The NBA has never had a final day of the regular season like the one that ended the 2021 campaign on Sunday. While the final stretch before the playoffs is typically defined by bad teams tanking to the bottom of the standings and good teams resting their best players for the postseason, this year gave us all 30 teams in action with massive implications up-and-down the standings.
We owe it all to the debut of the NBA play-in tournament.
After experimenting with the idea in the bubble last year, the league fleshed out the idea to determine the final two playoff seeds in each conference. Now we’re left with four teams standing in the East and the West trying to earn their way into the postseason picture.
The Los Angeles Lakers will play the Golden State Warriors, with the winner getting the No. 7 seed in the West. The Boston Celtics will play the Washington Wizards, with the winner getting the No. 7 seed in the East. The losers of those games will face the winner of Grizzlies/Spurs and Pacers/Hornets for the No. 8 seed in each conference.
LeBron James and Mark Cuban both ripped the introduction of the play-in tournament while their franchises were trying to avoid it, but it’s clear this idea is already a huge success even before the games are played. Here’s why.
The final stretch of the regular season was more captivating than ever
The introduction of the play-in tournament added so many more pressure points throughout the standings that gave almost every team something to play for in the final days of the regular season. Some teams were trying to get into the play-in, others were fighting to stay out of it, and there was added competition for the No. 7 and No. 8 seeds where there was more margin for error in the play-in.
Every game felt like a must win for the Lakers, Portland Trail Blazers and Dallas Mavericks over the last two weeks. That wouldn’t have been the case under the old system as each team would have been comfortably in the postseason with not much to play for. All three teams finished 42-30 on the year, with the Mavs earning the No. 5 seed, Portland taking No. 6, and the Lakers falling to No. 7 because of tie breakers.
The East was also dramatic, with the Wizards surging up the standings and the Hornets free falling into the No. 10 seed by losing their last five games. Throw in the race for the No. 1 seed in the West between the Suns and Jazz coming down to the final day, and the jockeying between the Knicks, Hawks and Heat for 4-5-6 in the East, and there was more meaningful basketball played in the final days of the regular season than ever before.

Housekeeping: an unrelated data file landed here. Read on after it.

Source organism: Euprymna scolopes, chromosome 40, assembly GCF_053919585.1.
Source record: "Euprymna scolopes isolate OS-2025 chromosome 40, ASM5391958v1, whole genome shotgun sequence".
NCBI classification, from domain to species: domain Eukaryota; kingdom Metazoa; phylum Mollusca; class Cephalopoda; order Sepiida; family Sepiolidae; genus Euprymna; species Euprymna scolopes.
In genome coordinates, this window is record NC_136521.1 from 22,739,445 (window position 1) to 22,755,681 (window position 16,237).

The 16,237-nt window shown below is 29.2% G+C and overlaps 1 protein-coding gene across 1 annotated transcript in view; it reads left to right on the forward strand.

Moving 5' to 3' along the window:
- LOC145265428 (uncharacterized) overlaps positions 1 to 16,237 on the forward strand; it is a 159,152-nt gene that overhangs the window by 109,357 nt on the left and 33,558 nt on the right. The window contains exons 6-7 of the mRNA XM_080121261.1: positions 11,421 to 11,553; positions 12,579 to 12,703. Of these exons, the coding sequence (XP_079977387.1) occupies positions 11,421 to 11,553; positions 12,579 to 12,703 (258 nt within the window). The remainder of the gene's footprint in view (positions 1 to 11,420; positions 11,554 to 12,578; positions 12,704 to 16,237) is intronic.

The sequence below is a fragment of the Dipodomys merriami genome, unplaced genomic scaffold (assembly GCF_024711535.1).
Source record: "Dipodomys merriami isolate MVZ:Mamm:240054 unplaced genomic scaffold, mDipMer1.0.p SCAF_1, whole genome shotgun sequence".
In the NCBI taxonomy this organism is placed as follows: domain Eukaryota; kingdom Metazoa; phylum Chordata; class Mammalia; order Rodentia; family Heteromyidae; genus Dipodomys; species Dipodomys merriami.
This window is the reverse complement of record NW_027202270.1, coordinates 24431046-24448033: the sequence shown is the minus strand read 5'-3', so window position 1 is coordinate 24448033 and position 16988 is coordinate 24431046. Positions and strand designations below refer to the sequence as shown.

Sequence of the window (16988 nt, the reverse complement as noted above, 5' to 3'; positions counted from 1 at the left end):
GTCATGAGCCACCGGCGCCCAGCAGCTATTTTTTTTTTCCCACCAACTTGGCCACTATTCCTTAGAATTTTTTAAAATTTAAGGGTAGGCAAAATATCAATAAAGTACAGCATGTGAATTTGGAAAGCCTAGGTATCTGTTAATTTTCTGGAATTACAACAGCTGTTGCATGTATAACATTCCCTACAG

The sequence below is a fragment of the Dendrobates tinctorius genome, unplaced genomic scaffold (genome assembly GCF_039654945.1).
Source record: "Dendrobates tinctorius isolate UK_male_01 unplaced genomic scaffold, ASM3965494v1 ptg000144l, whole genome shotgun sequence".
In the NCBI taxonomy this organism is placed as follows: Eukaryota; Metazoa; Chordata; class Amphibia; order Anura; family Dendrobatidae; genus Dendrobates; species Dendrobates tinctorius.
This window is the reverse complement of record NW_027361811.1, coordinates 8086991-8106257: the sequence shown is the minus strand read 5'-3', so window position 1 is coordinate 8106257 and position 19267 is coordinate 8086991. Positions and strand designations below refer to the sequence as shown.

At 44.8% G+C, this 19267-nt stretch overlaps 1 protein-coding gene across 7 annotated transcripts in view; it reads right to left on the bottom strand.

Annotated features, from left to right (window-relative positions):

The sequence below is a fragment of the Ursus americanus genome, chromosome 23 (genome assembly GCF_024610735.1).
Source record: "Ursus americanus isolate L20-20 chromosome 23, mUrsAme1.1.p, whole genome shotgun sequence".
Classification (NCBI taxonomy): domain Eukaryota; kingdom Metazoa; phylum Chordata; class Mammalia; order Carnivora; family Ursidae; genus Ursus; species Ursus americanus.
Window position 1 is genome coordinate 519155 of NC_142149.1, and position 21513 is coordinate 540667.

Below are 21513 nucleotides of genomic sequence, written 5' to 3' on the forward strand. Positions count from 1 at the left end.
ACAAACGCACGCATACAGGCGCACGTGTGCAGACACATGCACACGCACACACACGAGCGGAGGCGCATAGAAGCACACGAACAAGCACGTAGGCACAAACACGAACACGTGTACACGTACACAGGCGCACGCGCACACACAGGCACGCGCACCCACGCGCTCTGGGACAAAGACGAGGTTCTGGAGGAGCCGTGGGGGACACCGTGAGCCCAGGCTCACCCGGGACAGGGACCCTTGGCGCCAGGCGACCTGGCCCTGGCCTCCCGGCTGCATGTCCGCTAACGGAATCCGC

That likely doesn’t happen without the play-in tournament.
It gave a chance to celebrate more players
More meaningful games on the schedule meant more opportunities for players to become cult heroes. No one personified this down the stretch more than Russell Westbrook.
Without the play-in tournament, maybe the Wizards would have been incentivized to tank with long shot playoff odds heading into the final two months of the season. Instead, Washington went on a tear with the goal of making the play-in, and ended up climbing all the way to the No. 8 seed. Along with co-star Bradley Beal, Westbrook was the driving force behind the run. His game remains as unrelenting as ever at age-32, and he played his best ball of the year over April and May. Breaking the triple-double record wouldn’t have felt the same if the Wizards were simply playing out the string.
There’s also going to be a huge opportunity for players to have breakout performances once the play-in actually starts. LaMelo Ball will have a big spotlight for the Hornets, while Ja Morant and Jaren Jackson Jr. will have a chance to blow up even more for the Grizzlies. The Spurs also have a group of intriguing young players who could play the hero.
Real stakes and a bigger stage can only bring good things.
Lakers-Warriors could be the most watched game of the playoffs
It’s hard to imagine a better scenario for the play-in tournament than the one we got in the Western Conference: LeBron James and the defending champion Lakers against Steph Curry and the Warriors. The winner gets the No. 7 seed while the loser faces a do-or-die game against the winner of Spurs/Grizzlies.
James and Curry of course have a long history of competing against each other in the Finals. James proved he’s still the league’s top dog by leading LA to the championship in the bubble this year. Curry has been arguably the second best player in the regular season all season by leading the league in scoring.
Will this be the highest rated game of the entire postseason? Don’t be surprised if it is. Lakers-Warriors goes down May 19 at 9 p.m. ET on ESPN.
It only builds more hype for the playoffs
We already have some great series set for the first round. In the East, the Bucks-Heat rematch from the bubble playoffs is going to be must-see. Knicks-Hawks will be super fun too as a battle of two teams who are thrilled to be in this position and now each think they can win this series. The West is giving us a Nuggets-Blazers series and Clippers-Mavericks rematch from the bubble playoffs last year.
The other matchups will be determined by the play-in tournament results. Regardless of the outcomes, it feels like the play-in format will lead to more interest in those series.
It’s debatable whether the play-in really decreased tanking this year — there were a lot of teams transparently tanking at the bottom of the standings — but it sure seems like a success in many other ways in its first year of existence before it’s even happened.
Expect the play-in tournament to be here to stay.